Hear that? It's the sound of millions of women groaning at the prospect of yet more channels for anonymous individuals to make unwanted advances and/or harass them. Many of the possibilities this hyper-accurate facial recognition software introduces are undeniably creepy, especially in a romantic context.

But the inventors claim that FindFace isn't a dating app, per se. Rather, they said it serves to display "the power of our technology," which they see as being more useful for public safety. Some 10 police departments, they said, have written in to say FindFace had allowed them to obtain long-sought-after perps and solve cases. It's also apparently helped parents to locate runaway teens and estranged classmates to reunite, according to Kukharenko and Kabakov, who believe FindFace holds promise for airports, public transportation, border control and other broad-scale security initiatives. 

The pair said they have been approached by international government agencies and are currently in talks with Moscow authorities who are seeking to employ their technology in 150,000 surveillance cameras around the city.

Kukharenko and Kabakov also spoke at length about FindFace's potential to revolutionize the retail experience both in-person and online. A customer enters a store, the security cameras capture their face and, Kabakov explains, "you can see every, any statistic about your customers in real time." Immediate access to all conceivable consumer data would help companies to devise better loyalty programs and connect with customers in unprecedented ways.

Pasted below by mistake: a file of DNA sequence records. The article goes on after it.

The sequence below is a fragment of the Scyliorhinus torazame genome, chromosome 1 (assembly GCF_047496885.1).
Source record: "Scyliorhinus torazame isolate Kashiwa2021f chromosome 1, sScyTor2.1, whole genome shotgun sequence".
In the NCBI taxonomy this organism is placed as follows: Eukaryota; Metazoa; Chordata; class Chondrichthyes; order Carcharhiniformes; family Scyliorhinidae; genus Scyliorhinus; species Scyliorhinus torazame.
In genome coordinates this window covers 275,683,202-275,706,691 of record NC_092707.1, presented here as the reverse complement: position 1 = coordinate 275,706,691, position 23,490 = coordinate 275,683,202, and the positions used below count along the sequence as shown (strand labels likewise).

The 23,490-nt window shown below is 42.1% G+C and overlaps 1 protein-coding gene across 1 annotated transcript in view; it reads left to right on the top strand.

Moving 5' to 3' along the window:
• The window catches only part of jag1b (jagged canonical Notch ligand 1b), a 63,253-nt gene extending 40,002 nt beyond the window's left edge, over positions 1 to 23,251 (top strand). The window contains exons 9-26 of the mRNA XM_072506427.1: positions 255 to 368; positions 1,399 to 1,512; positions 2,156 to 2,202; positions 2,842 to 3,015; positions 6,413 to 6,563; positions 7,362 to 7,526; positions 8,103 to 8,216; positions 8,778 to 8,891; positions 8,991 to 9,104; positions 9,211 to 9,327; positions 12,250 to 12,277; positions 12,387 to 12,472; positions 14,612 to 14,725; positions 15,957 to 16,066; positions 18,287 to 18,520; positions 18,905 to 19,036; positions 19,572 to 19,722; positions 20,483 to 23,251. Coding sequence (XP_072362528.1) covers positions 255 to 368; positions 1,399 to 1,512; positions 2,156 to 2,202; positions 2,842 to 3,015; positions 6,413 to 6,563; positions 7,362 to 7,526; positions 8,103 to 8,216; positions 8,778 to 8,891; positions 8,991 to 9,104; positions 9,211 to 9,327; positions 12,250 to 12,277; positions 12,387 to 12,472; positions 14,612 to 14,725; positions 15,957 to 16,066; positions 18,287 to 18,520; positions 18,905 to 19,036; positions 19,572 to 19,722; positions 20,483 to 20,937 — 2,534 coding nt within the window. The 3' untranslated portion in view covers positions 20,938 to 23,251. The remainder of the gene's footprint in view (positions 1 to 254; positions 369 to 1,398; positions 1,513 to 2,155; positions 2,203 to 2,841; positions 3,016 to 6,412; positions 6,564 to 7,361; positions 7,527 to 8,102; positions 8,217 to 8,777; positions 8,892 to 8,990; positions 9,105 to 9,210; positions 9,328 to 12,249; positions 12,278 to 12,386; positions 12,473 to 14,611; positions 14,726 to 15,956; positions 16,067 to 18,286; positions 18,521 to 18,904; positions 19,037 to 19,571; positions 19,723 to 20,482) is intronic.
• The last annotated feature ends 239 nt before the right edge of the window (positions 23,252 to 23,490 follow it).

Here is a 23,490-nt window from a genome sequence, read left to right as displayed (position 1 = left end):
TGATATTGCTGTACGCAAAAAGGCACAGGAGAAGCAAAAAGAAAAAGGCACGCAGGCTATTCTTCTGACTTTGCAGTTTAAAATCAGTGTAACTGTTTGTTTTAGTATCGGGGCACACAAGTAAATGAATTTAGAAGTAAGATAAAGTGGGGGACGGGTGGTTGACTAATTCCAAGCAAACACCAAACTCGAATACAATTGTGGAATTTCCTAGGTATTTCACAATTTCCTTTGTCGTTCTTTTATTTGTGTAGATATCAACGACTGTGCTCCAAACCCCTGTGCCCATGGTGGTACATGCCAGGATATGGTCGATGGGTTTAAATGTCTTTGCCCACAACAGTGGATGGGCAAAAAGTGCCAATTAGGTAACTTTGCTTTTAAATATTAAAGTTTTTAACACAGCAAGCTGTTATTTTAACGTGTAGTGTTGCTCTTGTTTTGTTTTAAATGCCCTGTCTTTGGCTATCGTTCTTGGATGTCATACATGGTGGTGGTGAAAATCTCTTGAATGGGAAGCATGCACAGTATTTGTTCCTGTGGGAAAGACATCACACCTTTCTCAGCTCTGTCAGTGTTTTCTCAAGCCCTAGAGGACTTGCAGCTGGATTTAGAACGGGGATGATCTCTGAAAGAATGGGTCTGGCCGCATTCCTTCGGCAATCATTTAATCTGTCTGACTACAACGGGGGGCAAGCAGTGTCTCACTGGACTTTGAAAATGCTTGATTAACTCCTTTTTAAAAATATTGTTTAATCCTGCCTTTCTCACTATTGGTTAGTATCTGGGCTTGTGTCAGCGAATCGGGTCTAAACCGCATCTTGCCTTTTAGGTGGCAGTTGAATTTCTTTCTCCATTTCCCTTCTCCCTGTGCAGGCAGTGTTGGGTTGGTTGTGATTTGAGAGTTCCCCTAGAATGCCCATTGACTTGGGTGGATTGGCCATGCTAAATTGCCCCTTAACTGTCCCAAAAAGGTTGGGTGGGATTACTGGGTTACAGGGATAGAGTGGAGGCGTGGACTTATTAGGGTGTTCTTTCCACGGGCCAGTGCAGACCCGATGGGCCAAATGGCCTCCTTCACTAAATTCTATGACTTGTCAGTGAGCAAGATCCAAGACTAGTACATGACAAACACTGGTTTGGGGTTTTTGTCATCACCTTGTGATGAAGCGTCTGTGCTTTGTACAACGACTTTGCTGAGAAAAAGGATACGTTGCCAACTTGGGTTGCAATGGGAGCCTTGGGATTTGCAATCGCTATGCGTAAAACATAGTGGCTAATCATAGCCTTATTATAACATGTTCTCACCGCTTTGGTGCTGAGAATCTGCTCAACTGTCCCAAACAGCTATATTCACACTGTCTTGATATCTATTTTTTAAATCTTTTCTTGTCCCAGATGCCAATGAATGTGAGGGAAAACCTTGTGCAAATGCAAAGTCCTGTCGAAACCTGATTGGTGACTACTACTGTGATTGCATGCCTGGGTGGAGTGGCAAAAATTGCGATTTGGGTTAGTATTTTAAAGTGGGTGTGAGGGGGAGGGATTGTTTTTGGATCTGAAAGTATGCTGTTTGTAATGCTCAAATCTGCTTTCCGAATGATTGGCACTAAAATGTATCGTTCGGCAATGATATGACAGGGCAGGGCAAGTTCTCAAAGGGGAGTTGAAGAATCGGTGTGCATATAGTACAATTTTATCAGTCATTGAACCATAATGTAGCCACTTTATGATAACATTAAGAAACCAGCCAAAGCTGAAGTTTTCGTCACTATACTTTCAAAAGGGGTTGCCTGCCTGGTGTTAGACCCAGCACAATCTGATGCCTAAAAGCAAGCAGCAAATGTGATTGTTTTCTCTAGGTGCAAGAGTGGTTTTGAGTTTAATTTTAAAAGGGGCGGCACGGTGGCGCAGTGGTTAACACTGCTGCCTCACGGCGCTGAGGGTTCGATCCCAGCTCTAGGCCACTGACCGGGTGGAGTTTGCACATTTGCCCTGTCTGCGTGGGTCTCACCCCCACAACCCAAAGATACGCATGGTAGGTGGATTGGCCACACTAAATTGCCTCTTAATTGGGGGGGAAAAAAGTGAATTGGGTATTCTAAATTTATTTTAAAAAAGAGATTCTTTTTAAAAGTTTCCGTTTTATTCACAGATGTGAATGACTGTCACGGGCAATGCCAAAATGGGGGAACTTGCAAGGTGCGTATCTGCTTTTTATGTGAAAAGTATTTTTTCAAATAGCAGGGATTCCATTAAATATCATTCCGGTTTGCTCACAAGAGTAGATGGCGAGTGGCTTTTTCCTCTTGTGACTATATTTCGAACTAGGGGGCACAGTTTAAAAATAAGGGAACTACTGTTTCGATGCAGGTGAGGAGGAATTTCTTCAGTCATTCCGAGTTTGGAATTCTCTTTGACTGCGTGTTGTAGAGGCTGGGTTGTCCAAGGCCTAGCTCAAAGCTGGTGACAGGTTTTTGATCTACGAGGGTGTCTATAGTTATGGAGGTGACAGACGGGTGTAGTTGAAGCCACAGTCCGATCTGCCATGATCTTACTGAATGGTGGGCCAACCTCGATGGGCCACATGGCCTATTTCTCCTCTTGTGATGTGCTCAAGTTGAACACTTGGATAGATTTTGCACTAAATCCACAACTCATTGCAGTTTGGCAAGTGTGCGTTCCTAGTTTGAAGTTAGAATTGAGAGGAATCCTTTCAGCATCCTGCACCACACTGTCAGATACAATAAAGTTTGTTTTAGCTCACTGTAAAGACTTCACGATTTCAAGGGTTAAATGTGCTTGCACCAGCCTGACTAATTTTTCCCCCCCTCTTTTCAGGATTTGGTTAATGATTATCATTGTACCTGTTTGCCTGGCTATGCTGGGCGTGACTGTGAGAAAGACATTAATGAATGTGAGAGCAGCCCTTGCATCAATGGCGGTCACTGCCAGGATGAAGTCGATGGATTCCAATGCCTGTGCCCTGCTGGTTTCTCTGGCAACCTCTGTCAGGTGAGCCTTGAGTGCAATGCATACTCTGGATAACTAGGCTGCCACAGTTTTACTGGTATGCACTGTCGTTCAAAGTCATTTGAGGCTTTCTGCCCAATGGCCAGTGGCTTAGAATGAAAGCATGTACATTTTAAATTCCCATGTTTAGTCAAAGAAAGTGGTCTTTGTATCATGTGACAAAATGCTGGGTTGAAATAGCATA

In theory, all the above sounds anywhere between fine and great — but do more aggressive rewards programs or more effective police surveillance systems justify the end of privacy? 

Can't fight progress

The app's creators maintain that no one can — or should — stop the forward march of technology. Facial recognition software isn't confined to Russia: Facebook has a program called DeepFace, which the company hopes will be able to recognize a face with "human-level" accuracy, and North American retailers are already experimenting with precisely the kind of customer tracking Kukharenko and Kabakov describe. 

And then, the pair have plans to launch a cloud-based FindFace platform this summer, which they said could be used by "any company, all companies" for their facial recognition purposes. 

The FindFace creators suggest that users who don't want their faces found can "set their permissions to private," but as Jonathan Frankle, staff technologist at Georgetown Law's Center on Privacy & Technology, pointed out in a recent Atlantic op-ed, the only way a VK user can make their profile picture private is to block a specific user. Making one's face unsearchable, then, means just not having a VK profile. As long as the technology remains within the realm of VK, that is. 

But as cameras become ubiquitous, Kabakov said, transparency is what's important: that people know their lives are public, and that they think actively about what they post, for whom they post and which words they use. Technology like FindFace, Kabakov said, might make for a world in which people are more conscientious because they know they're being watched. 

It's easy to see where it could just as easily make for a world in which harassment is rampant because anonymity is obsolete, no longer a right. We'll find out either way, because as the pair stressed, this future is inevitable.

"Prepare for the things you do to be public," Kabakov said. In other words, prepare to live in a world without privacy.